The Kalahari Rally 2021 is nearing its end, and the folks from WESTx1000 are there to capture all the action and drama as things draw to a close.
Begin press release:
Possessing the Heart of a Hunter Wins the Prize Game
There are certain things you never think you’d say, like: “I think I see two guys on a motorcycle chasing an ostrich” or “don’t let that lion [cub] bite you too hard. He doesn’t know his own strength…” But that’s the magic of Africa – and giving travel a chance. It’s having memories and connections which would never have been possible without breaking free of the confines of comfort. The Kalahari Rally alone delivers such unique experiences, without feeling forced. Starting with the landscape. It feels familiar in a way, because we’ve seen exotic animals on the Discovery Channel or read about intimate moments between tribesmen conducting their ancient rituals in the works of Sir Richard Francis Burton and imagined ourselves on safari in the grassy savannah. We think we know it because we dream about it. And just when the mistake is made to doubt the real thing, to think it might fall short of your fantasies, this country shuts you up while simultaneously dropping your jaw to the floor. Yes, there are dangers here, as with so many places in the world. But the benefits far outweigh the small price of risk. Those who know rally understand this bargain – the inconvenience of being self-aware and independent for the fulfilment of adventure. And now, the tourism bureaus are encouraging everyone to come see for themselves just how diverse the sites and activities are in South Africa.
Stage Four began better than most. At the very least, the group set off on time – bikes in reverse order – with American local Dave Richardson #25 opening and John Kelly #2 closing it for the class. Autos followed shortly thereafter in their standing orders, and as expected, the head drivers surpassed a substantial group of Motos in swift time. So far, it seemed Terence Marsh and Riaan Greyling [#308] would continue to widen their gap in the General Standings today – giving them plenty of cushion, should they suffer any issues, to reset and still leave victorious. And initially, #308 was performing very well out the gate, but with some of the hardest navigation yet, several vehicles – including theirs – were lost within 80 kilometers. The soft, reddish sand hills, not quite dunes but with similar hurdles, were so sharp in places, the ascent was virtually blind. And with drivers and riders alike becoming turned around, the risk of a head-on collision grew uncomfortably high. So, although Terence and Riaan were a bit mixed up, and traveling (cautiously) against the stream, they sorted out their mistakes and righted their wrongs before anything catastrophic could happen. Like catching a rider at the crest of a sharp mound in the track and turning them into a South African snack for the Nissan T1.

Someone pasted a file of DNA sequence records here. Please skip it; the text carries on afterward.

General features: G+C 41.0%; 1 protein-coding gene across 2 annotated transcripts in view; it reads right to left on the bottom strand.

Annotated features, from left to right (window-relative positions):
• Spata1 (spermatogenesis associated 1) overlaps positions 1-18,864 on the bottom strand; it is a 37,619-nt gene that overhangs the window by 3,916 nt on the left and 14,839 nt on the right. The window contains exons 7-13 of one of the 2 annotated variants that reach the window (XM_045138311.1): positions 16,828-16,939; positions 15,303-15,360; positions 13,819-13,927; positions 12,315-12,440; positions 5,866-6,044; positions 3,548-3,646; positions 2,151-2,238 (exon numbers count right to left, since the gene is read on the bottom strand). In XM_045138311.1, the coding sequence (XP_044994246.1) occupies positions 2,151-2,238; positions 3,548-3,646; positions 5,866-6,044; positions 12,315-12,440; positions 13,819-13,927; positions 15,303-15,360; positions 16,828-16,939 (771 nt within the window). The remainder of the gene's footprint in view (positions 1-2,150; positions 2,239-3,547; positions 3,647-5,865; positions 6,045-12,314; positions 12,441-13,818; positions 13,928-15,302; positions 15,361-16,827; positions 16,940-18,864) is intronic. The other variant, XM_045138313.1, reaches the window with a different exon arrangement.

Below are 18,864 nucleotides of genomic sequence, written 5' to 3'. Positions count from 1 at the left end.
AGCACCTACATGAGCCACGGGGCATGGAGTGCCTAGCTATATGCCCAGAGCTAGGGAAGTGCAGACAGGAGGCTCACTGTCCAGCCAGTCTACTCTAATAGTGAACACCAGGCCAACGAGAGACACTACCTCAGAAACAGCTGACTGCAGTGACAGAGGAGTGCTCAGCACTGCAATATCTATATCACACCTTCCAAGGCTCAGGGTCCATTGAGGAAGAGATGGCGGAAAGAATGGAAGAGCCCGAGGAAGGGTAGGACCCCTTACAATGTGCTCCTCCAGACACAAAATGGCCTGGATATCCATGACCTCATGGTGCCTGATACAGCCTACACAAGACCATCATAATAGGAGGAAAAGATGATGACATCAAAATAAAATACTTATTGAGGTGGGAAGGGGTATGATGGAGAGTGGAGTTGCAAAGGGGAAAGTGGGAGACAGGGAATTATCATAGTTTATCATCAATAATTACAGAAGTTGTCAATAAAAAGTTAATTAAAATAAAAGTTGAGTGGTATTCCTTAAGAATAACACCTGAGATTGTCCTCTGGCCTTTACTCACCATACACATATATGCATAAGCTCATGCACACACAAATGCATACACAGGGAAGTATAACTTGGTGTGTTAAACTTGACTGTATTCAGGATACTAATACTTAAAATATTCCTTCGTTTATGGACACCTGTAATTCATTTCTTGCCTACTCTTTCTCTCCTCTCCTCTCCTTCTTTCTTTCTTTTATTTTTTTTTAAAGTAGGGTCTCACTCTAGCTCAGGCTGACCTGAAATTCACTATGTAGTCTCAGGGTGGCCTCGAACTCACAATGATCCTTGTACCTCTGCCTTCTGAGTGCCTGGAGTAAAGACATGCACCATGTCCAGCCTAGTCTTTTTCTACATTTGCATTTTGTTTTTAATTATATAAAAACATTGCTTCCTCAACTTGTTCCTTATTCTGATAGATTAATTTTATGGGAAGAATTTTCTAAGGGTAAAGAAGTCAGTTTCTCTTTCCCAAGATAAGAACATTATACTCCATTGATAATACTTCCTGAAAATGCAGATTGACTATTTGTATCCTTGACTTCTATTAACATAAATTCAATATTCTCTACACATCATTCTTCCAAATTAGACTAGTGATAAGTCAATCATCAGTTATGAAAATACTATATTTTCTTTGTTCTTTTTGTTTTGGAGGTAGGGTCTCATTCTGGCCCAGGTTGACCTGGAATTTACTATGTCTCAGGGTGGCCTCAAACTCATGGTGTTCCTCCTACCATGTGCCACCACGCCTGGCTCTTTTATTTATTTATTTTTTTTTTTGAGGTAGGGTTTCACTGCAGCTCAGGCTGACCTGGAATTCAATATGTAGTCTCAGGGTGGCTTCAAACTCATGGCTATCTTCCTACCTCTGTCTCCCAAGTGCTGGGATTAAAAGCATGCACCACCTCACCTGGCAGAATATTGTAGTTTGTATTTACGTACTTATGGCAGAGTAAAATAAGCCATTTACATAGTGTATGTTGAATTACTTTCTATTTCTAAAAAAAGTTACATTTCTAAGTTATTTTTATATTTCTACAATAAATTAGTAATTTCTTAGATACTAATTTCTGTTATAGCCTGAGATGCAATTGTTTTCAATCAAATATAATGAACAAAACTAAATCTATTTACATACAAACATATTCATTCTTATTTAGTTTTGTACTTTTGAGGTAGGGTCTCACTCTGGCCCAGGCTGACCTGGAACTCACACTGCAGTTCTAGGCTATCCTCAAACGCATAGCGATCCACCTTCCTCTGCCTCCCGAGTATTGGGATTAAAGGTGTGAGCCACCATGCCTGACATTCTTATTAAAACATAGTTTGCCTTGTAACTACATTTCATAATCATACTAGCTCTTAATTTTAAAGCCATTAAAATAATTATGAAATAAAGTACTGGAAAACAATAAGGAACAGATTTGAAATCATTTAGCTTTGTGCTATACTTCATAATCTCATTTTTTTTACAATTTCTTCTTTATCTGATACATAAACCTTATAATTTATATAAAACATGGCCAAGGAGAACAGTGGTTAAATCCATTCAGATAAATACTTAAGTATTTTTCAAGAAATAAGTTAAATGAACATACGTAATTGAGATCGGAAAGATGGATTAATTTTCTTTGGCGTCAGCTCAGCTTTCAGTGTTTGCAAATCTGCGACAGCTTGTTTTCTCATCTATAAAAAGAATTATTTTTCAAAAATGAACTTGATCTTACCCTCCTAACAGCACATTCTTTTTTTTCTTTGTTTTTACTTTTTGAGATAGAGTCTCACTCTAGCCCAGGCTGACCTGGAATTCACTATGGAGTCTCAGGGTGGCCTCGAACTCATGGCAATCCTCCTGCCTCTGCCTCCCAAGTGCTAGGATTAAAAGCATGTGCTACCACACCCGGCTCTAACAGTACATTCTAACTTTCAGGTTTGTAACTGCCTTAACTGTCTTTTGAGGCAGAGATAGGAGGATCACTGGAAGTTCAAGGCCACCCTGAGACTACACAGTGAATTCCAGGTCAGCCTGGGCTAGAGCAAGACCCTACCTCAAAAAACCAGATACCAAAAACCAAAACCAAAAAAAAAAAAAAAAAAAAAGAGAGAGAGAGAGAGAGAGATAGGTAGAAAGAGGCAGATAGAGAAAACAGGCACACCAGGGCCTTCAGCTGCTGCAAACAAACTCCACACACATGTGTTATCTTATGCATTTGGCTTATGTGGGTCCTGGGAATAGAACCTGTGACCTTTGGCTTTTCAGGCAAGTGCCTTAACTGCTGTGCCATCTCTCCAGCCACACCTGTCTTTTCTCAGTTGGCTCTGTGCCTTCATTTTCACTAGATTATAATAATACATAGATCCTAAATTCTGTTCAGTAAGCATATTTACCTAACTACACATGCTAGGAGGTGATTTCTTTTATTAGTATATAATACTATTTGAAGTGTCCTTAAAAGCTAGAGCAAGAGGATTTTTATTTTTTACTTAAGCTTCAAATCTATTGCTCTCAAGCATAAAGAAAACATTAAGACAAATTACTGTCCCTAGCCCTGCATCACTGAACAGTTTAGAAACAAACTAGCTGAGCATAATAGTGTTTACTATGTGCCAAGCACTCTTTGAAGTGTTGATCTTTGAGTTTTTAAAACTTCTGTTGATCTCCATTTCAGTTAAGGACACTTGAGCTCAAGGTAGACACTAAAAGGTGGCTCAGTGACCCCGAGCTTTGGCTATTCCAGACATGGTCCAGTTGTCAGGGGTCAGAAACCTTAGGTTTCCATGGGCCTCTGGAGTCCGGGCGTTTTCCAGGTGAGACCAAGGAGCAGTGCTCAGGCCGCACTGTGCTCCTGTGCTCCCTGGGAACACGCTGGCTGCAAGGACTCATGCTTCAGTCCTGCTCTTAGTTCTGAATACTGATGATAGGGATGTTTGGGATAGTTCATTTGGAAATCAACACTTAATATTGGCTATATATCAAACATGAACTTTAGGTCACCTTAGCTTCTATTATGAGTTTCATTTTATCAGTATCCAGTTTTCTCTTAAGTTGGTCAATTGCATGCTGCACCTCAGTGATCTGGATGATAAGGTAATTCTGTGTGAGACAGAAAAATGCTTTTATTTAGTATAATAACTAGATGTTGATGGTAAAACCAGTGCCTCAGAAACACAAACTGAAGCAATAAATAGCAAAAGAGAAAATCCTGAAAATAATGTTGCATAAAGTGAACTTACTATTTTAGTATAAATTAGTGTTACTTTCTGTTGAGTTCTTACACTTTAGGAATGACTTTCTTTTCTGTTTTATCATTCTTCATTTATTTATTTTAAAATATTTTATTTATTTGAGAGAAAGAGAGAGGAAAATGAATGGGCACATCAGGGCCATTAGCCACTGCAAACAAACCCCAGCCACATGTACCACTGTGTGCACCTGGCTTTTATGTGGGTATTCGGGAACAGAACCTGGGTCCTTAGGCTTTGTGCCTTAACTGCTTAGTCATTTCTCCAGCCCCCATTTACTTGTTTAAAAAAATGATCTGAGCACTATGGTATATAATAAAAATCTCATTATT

This chink in their plan allowed teammates in car #304 manned by Eben Basson and Gerhard Schutte [#304] to seize the opportunity to pass. Philip Botha with Roelof Janse Van Vuren in #305 was dead set on Red-Lined cleaning house once again, which appeared quite possible now with Hennie De Klerk and Adriaan Roets #301 out of the running. That, and there’s only one other machine on the course with different badging. But buggy #312 was being piloted carefully and consistently [read: slowly], looking as if Dewald Van Breda and navigator Johann Du Toit might not catch up to the armada. Alternately, their caution gave them better probability of finishing. An added and unforeseen bonus is having more time to revel in such an infamous region of Africa. The home of the Kalahari Bushmen, the Khomani San who academics have declared to be most closely related to the earliest Homo Sapiens. A testament to their resilience in a volatile environment. Their ancestors have spent millennia studying the flora and fauna, following tracks and living off a very delicate environment. And their bravery on a hunt has long ago earned them a reputation for being the most fearless nimrods in existence today. So when you’re here, racing over red earth and tangling in all the menacing indigenous vegetation, channel the Bushman, carry his spirit, keep his focus and his patience. Use this strength and mentality to be your guide to the finish line.